I have written before about needless complexity, but I read an article this week about a tangential subject that got me all fired up again. The article in question appears in the June 2018 Consumer Reports and it makes reference to the Tesla Model 3. No, it wasn’t the infamous “Model 3 Road Test Review,” which was published around the same time and became an internet lightning rod as it documented the Model 3’s failure to earn a CR “Recommended” rating. Instead, it was an entirely different article titled “Who Owns the Data Your Car Collects?”
In this article, one finds the following three paragraphs:
Just above eye level is one of the Model 3’s accommodations to old-fashioned safety technology, the rear-view mirror. And just above that mirror is something relatively new in the automotive world—a tiny camera aimed at the car’s occupants.
The Model 3 owner’s manual says that the camera is not currently operational but that it “might be used in potential future features which could be added to Model 3 with software releases.”
When asked by Consumer Reports about the camera, Tesla declined to detail its future plans but said owners would be notified before the camera is turned on. In the meantime, the manual directs owners to keep the camera’s lens “clean and free of obstructions.”
I understand that it is 2018 now and we exist in a futuristic technological wonderland. However, I’m going to be very clear about how I feel about this—you gotta be kidding me. Get that nonsense out of my face.
My perspective is somewhat different, perhaps, than that of the average American consumer. I work for the government in an information-gathering capacity. I read every day about how our information is shared and compromised and bought and sold for profit or advantage. For these and a thousand other good reasons, there is no Amazon Alexa, or Google Home, or Microsoft Kinect, or Wi-Fi-connected fridge or toaster or hair dryer in my house. I’m certainly not about to put any of those things in my car.
To be fair, Tesla is not the only manufacturer that is monitoring driver behavior. The 2018 Cadillac CT6 with “Super Cruise” has a driver-facing camera, and Subaru plans to offer a similar system in the 2019 Forester. Mercedes-Benz has been “observing driver behavior” in their E- and S-class models since model year 2009, ostensibly to pre-emptively warn drivers about their state of attentiveness, which the car constantly evaluates based on steering inputs. Vehicles with OnStar or other such telematic systems are constantly beaming information about the car’s activity to a third party. And famously, Wired magazine published an article in 2015 about two hackers who had found a vulnerability in Chrysler’s UConnect system (which is constantly cellularly connected to a central UConnect hub) that allowed them to remotely locate and reprogram some of the vehicle’s software, permitting remote control of many vehicle systems, including the brakes and transmission.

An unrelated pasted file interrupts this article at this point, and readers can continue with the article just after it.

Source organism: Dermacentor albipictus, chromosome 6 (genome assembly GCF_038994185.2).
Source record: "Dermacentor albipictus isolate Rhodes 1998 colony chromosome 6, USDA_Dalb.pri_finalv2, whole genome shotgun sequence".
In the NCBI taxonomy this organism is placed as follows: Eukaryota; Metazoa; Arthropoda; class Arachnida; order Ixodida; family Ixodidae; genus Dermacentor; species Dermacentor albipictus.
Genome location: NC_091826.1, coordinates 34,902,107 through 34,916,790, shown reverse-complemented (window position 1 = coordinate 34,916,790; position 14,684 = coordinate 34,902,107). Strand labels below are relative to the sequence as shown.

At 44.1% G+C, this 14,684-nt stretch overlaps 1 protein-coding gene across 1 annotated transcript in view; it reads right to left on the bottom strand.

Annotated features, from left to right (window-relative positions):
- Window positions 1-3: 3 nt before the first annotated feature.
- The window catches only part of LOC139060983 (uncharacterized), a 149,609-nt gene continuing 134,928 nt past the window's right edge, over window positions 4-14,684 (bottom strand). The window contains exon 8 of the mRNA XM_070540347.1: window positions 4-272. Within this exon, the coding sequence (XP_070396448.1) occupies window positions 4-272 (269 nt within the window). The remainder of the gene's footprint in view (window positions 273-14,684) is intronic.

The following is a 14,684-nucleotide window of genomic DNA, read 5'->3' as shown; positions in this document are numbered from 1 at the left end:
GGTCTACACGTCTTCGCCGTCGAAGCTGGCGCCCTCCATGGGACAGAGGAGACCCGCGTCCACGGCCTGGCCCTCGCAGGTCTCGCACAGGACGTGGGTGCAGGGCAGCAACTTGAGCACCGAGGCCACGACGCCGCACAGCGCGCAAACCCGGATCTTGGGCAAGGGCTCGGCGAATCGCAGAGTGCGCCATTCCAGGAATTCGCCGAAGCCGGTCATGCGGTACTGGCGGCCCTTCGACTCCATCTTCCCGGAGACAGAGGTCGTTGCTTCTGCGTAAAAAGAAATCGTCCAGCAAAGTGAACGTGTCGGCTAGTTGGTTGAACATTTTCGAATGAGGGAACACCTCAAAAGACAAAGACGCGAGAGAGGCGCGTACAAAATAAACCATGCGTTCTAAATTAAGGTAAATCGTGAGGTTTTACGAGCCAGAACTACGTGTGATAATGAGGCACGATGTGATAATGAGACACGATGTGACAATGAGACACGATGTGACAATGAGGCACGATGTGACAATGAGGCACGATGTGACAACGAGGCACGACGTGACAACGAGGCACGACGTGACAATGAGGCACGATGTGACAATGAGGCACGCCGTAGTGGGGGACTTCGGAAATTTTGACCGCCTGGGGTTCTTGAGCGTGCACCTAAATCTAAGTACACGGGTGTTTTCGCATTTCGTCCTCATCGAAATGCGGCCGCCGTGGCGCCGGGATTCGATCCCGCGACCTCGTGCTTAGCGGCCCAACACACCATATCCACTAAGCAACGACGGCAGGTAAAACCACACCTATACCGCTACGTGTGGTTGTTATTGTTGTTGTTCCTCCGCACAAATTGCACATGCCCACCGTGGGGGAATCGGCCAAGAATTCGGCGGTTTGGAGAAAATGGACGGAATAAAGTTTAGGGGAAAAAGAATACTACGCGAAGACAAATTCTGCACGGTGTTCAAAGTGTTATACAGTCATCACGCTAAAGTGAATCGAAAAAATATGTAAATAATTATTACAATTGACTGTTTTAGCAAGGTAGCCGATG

My car is a refuge. The only people that get in my car are my family and friends. I’m not about to invite some mega-corporation into my passenger seat so it can watch and listen to me sing along with the radio. Progressive Insurance’s “Snapshot” OBD-2 plug-in can go straight into the trash, preferably after I run over it. There’s only one gesture I’ll give BMW’s “Gesture Control” system. Porsche has a similar system touted for the Mission E, which additionally tracks where my eyeballs are looking, saving me from the proletarian tyranny of having to reach for switches or buttons with my hands – sorry, not interested.
My 1992 Porsche 968 recently came home from a long-overdue service. She got new tires, new front and rear shocks, new front control arms and bushings, a new coolant reservoir, a new battery, and new hardware to keep all those things in place. This car was built over two and a half decades ago, but she’s fuel-injected with variable valve timing and has no trouble carving up contemporary traffic. What she DOESN’T DO, however, is bug me about anything. Anything! Not about how fast I’m going, not about how far I am from that curb or bollard or bumper, not if my seatbelt’s fastened, not if my phone’s ringing, not if I’ve left her lights on, none of it. It’s such a welcome relief from the usual present-day deluge of incessant beeps and boops that I might drive nothing but Nineties cars from now on. Cars with all of the go, but none of the “monitoring.” It has been forecast that the “automotive data industry” will be worth $450-750 billion by 2030, but here I’ll quote Nineties legend Dr. Dre—you won’t get a crumb from me.